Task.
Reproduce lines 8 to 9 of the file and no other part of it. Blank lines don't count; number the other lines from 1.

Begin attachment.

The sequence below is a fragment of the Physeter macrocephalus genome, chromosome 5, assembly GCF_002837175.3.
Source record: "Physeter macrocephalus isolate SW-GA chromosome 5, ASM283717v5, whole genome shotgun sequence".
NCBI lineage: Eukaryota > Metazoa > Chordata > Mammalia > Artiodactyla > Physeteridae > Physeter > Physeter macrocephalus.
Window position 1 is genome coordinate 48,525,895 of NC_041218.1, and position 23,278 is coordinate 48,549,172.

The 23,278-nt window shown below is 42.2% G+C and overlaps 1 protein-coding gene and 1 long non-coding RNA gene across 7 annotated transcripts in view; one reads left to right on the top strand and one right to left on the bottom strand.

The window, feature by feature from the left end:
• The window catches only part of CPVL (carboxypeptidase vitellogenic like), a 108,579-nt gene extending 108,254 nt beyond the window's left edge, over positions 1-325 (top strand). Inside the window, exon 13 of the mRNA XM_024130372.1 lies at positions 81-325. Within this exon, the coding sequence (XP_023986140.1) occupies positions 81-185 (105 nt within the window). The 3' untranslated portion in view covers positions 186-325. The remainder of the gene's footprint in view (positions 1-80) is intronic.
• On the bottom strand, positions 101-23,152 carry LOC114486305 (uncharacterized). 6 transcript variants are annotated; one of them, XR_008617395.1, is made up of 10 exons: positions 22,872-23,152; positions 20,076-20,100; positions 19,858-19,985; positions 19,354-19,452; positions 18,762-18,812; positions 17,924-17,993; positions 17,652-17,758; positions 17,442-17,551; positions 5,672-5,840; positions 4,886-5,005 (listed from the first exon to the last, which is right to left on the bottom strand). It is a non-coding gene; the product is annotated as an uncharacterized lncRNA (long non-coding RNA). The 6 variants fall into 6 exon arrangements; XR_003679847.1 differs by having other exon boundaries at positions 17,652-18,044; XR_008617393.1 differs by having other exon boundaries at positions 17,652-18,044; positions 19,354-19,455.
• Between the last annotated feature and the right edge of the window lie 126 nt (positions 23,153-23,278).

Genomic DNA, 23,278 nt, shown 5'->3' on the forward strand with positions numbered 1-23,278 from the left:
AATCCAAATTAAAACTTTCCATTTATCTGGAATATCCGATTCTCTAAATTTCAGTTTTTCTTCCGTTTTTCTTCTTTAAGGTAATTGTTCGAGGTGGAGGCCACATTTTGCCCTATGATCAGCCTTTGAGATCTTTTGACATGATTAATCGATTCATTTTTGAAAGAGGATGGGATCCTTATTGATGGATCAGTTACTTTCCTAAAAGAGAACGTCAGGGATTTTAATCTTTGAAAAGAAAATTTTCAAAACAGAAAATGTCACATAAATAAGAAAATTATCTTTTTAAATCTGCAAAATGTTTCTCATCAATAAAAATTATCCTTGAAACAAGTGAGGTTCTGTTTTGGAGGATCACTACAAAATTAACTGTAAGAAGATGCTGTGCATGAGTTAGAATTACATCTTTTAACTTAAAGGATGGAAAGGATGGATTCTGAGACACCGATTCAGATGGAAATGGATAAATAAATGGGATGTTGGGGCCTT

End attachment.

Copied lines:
• On the bottom strand, positions 101-23,152 carry LOC114486305 (uncharacterized). 6 transcript variants are annotated; one of them, XR_008617395.1, is made up of 10 exons: positions 22,872-23,152; positions 20,076-20,100; positions 19,858-19,985; positions 19,354-19,452; positions 18,762-18,812; positions 17,924-17,993; positions 17,652-17,758; positions 17,442-17,551; positions 5,672-5,840; positions 4,886-5,005 (listed from the first exon to the last, which is right to left on the bottom strand). It is a non-coding gene; the product is annotated as an uncharacterized lncRNA (long non-coding RNA). The 6 variants fall into 6 exon arrangements; XR_003679847.1 differs by having other exon boundaries at positions 17,652-18,044; XR_008617393.1 differs by having other exon boundaries at positions 17,652-18,044; positions 19,354-19,455.
• Between the last annotated feature and the right edge of the window lie 126 nt (positions 23,153-23,278).